Dan and I are big fans of going tiny, (and why wouldn’t we be – it is our business!) so a big pet peeve of ours is uni-taskers: Items that only hold value for doing one thing. When you are in the process of downsizing your life, especially if you are headed into the tiny house domain, you do not have room for the quesadilla maker. But you will make room for the slow cooker. Why? Because you can literally cook anything in the slow cooker, but the quesadilla maker is pretty much giving you just quesadillas. Hence, items like these are uni-tasking tools. With Black Friday right around the corner, here are our favorite uni-taskers that are worth the purchase. (So put them on your Holiday wish list!)
The same holds true to the tools that we choose when we are building a tiny house. We don’t really want anything on the job site that only holds one purpose. And it was never as glaring as when we went to load up the utility trailer with the tools upon the completion of our last build and we filled it not once, but twice with everything that we pulled out. There are however, a few uni-taskers that will save you so much time and /or money during your build that we can’t help not only using them, but also giving them our wholehearted recommendation. So without further ado, here are 4 uni-tasking tools that you can’t live without for your next tiny house build.
CPVC Ratcheting Pipe Cutters
This is a great investment of $8. One of the biggest problems when cutting pipe is getting a straight and easy cut so that you have a good seal with your fittings. If you are using a hand saw, keeping it straight can be difficult. You can of course, rectify this by using an electric chop saw, but then every time you need to make a cut you are getting up, going to the saw, making the cut, and going back to the work site. Introducing the ratcheting pipe cutters, which will solve both of these problems at the same time. They not only are portable and you can take them just about anywhere, but they have a three point cutting system that when used correctly, will provide you with a very straight cut every time. Although some would say it is not a true uni-tasker as you could use it to trim your victory cigar after the successful install of your plumbing, we feel this is worth putting in your toolbox regardless.
As a fanboy, I have always wondered what it would be like to wield the power of Thor’s mighty hammer. Then I put my hand on the almighty pneumatic palm nailer. Ok, so it may not be as strong as Mjölnir (yes, the hammer has a name) but it almost as amazing. We only used it for hurricane strapping in the roof rafters but I probably saved three hours of work. Normally, you would have to put five to six screws in each one of the rafters on both sides. With this, I was able to drive nails with the speed of The Flash. (Ok, I said I was a fanboy). These palm nailers go from about $30-$75 and most are magnetic which makes loading nails super easy. If you are going to use them, make sure you wear eye and ear protection as they are super loud and every once in awhile you will hammer up against something metal and will occasionally shoot a nail across the room.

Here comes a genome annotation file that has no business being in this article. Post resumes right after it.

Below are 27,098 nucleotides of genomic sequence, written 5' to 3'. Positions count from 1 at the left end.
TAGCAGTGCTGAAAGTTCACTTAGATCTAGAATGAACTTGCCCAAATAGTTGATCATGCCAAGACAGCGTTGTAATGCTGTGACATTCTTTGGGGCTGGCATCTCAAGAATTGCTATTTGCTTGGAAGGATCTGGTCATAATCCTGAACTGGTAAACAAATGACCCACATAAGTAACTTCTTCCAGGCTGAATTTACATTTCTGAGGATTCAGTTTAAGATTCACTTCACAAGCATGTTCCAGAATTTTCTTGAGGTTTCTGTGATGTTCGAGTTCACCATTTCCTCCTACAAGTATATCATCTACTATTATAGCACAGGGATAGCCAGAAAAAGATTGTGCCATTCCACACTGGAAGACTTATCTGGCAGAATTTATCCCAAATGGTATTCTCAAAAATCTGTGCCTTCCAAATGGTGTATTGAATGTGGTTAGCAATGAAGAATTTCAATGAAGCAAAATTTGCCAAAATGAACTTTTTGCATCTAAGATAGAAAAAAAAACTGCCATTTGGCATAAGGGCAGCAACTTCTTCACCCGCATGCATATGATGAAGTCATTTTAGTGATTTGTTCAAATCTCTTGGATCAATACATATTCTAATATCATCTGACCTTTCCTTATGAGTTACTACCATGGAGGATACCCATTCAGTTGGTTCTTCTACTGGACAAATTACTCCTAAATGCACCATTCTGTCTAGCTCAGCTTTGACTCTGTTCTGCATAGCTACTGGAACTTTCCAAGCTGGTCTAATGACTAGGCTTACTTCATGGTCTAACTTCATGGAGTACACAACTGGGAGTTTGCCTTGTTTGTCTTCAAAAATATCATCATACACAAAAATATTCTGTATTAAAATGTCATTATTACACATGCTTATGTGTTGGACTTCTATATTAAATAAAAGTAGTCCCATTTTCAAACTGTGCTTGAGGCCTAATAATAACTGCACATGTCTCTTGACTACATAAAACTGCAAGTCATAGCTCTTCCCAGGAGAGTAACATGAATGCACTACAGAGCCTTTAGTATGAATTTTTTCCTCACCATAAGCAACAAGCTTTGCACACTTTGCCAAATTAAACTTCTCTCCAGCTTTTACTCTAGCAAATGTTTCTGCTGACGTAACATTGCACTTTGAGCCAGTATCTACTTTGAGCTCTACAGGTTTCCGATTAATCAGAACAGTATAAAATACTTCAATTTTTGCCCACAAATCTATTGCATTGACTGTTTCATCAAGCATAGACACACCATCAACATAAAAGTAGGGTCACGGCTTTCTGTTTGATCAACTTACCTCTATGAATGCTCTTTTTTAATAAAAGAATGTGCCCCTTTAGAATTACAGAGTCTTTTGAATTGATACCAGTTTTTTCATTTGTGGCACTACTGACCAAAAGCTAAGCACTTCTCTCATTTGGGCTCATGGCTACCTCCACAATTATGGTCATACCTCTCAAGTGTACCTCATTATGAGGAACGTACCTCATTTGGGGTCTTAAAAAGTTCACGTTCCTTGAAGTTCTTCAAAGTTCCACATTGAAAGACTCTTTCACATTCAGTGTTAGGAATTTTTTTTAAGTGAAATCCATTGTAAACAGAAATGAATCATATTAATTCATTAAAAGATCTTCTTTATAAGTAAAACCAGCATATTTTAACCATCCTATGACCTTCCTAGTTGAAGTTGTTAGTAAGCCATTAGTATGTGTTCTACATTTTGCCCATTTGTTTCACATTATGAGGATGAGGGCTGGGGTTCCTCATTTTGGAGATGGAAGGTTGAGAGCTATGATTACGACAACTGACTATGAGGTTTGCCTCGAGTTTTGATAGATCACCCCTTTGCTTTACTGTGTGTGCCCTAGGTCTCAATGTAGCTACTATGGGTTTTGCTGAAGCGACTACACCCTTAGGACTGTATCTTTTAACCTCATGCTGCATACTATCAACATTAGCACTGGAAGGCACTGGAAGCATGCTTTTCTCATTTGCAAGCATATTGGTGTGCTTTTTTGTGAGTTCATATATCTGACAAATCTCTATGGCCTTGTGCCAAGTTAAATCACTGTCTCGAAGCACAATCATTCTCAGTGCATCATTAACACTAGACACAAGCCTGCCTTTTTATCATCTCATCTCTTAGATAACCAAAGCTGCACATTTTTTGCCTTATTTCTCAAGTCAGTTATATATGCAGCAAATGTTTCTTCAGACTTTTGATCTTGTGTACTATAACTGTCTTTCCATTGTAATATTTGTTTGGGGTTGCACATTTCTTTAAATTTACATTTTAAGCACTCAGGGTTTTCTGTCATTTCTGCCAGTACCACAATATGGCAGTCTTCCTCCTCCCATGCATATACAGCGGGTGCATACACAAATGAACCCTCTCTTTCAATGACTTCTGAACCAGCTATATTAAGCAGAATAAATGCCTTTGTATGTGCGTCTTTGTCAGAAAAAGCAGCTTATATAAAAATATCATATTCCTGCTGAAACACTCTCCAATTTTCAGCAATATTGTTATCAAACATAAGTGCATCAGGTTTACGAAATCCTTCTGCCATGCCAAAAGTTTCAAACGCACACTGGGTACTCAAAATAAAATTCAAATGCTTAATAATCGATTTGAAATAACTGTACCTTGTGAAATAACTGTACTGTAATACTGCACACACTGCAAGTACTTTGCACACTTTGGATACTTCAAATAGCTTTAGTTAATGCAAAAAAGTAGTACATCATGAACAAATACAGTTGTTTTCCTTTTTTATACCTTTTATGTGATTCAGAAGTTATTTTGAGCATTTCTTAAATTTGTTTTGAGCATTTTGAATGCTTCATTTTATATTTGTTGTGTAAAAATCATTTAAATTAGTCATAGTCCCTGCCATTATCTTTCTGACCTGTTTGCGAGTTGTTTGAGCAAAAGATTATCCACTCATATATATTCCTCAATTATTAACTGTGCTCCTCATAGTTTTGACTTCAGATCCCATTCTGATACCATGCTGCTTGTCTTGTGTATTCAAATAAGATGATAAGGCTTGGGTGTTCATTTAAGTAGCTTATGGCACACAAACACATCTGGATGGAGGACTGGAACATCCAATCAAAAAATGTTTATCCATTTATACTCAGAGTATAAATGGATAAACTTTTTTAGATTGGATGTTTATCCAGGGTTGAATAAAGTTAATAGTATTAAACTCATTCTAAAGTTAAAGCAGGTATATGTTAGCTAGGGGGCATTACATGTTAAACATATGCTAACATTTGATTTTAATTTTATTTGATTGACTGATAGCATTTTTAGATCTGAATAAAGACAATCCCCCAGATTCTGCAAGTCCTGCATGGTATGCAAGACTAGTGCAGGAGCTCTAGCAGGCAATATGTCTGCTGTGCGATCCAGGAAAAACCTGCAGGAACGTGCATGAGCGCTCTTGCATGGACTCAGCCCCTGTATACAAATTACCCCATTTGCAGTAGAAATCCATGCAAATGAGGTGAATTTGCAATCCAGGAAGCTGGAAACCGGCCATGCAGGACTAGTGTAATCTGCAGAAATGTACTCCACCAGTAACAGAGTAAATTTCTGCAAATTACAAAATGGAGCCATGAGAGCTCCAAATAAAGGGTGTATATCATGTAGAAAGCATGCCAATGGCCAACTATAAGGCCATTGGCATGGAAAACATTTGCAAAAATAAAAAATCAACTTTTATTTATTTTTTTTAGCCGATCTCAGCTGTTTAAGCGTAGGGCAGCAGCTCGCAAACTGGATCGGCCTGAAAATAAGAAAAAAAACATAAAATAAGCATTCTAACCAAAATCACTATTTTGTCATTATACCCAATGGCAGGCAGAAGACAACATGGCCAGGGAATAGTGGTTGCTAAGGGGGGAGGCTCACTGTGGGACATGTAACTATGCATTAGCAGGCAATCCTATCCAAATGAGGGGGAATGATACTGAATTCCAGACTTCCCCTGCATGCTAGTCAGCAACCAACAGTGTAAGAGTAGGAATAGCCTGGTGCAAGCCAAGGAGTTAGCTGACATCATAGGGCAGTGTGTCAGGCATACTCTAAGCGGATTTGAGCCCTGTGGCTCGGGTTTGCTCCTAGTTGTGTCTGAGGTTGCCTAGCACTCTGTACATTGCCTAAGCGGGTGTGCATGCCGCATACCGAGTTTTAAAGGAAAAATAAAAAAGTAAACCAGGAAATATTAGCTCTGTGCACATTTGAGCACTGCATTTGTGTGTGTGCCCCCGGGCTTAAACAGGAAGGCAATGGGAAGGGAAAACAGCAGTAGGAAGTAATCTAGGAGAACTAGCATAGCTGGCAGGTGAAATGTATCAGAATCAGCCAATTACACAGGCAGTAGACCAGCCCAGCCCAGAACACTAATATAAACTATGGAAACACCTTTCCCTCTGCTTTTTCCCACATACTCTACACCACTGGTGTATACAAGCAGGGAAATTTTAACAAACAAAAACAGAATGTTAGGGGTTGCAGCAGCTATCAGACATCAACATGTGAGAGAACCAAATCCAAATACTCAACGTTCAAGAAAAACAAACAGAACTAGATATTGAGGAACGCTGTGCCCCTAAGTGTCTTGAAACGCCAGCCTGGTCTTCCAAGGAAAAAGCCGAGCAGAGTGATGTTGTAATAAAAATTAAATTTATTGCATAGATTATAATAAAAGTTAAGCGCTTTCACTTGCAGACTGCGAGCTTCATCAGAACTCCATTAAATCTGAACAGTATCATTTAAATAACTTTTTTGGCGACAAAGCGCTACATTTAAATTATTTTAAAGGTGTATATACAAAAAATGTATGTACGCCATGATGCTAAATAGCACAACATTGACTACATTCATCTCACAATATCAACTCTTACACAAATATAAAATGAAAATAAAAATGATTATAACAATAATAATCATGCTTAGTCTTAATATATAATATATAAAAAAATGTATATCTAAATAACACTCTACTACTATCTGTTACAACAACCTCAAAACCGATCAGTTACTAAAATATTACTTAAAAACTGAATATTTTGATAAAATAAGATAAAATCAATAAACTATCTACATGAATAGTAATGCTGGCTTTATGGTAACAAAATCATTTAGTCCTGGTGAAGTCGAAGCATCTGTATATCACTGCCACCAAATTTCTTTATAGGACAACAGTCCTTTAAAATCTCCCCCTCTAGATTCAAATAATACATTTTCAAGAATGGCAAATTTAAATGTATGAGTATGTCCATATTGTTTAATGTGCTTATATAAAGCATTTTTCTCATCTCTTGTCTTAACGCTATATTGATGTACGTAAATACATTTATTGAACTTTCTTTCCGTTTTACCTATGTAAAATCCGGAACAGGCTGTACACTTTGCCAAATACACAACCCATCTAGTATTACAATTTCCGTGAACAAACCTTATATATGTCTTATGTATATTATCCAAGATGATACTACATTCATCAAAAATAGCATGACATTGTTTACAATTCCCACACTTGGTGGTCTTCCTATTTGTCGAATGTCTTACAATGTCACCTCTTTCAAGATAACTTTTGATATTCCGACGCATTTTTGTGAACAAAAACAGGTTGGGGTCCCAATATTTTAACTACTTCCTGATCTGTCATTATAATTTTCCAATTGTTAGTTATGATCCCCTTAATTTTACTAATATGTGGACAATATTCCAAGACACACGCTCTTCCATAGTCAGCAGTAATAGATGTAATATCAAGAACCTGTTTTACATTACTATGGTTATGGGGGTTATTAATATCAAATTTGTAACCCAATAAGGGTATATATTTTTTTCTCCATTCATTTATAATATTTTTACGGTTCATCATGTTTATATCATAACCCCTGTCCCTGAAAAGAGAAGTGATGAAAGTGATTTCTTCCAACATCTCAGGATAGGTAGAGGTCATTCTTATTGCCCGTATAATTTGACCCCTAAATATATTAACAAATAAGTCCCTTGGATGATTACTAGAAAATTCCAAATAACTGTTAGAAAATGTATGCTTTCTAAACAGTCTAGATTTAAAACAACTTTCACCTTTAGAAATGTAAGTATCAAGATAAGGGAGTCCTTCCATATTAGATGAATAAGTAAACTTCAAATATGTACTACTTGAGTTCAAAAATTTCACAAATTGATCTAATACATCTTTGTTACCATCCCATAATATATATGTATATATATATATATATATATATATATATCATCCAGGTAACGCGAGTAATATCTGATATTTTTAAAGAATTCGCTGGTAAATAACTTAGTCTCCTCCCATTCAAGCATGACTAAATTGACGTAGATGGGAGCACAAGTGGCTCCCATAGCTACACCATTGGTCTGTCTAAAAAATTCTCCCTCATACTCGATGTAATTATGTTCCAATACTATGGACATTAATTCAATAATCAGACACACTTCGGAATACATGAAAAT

Here is Dan demonstrating the Palm Nailer:
Tin snips, to me, are definitely not a uni-tasker as I have used them for all kinds of cutting (most of which I am sure the manufacturer does not recommend), but the funny thing is that the one thing they are meant to do, they are not all that good at. There are three types of snips, one for cutting right, one for left, and one for straight cuts. The issue is that when you are cutting roofing or flashing for your tiny house, you will get a little ways into your cut and the material gets in the way of your hand or your hand gets in the way of the cut. For the long cuts, we definitely recommend the Electric Metal Shears. Now let me be clear here: if you are looking for a cut that divides to pieces and you need to save both pieces at that measurement, you are going to want to struggle with the shears. If you are definitely going to have a waste piece, these cutters are fantastic. The reason I mention this is because the shears take about a 1/4 inch out where your cut is, so you are going to have to account for that. But when I say have you ever heard the expression a hot knife through butter? Well, welcome to the world of easy cutting. If you don’t think that you are going to build more than one tiny home, this may be one of those tools that you buy used and sell afterwards because they are a little spendy, but trust me when I say, you will thank yourself in the end.
The interior of a tiny home is one of the most tedious parts of the build. You can really rip through the exterior framing and sheathing and the roof pretty quickly. But when you get to the finish work, you have to take your time. One of the best tools that you are going to come across using for furniture and cabinetry is the Kreg Jig Pocket Hole System. Pocket holes are a great way to attach boards together while hiding the screws that you attach with. The Kreg jig allows you to line up the perfect angle for drilling and driving the screws and adjusts based on your board size. You may only use them for your interior finish work, but you will never look as professional as you will with this pocket hole system. Just imagine what your friends will say when you tell them YOU made all of the professional looking cabinetry.
There are the four main uni-tasking tools that we love to have on our worksite. What uni-tasking tools do you have that you can’t live without? Let us know in the comments below.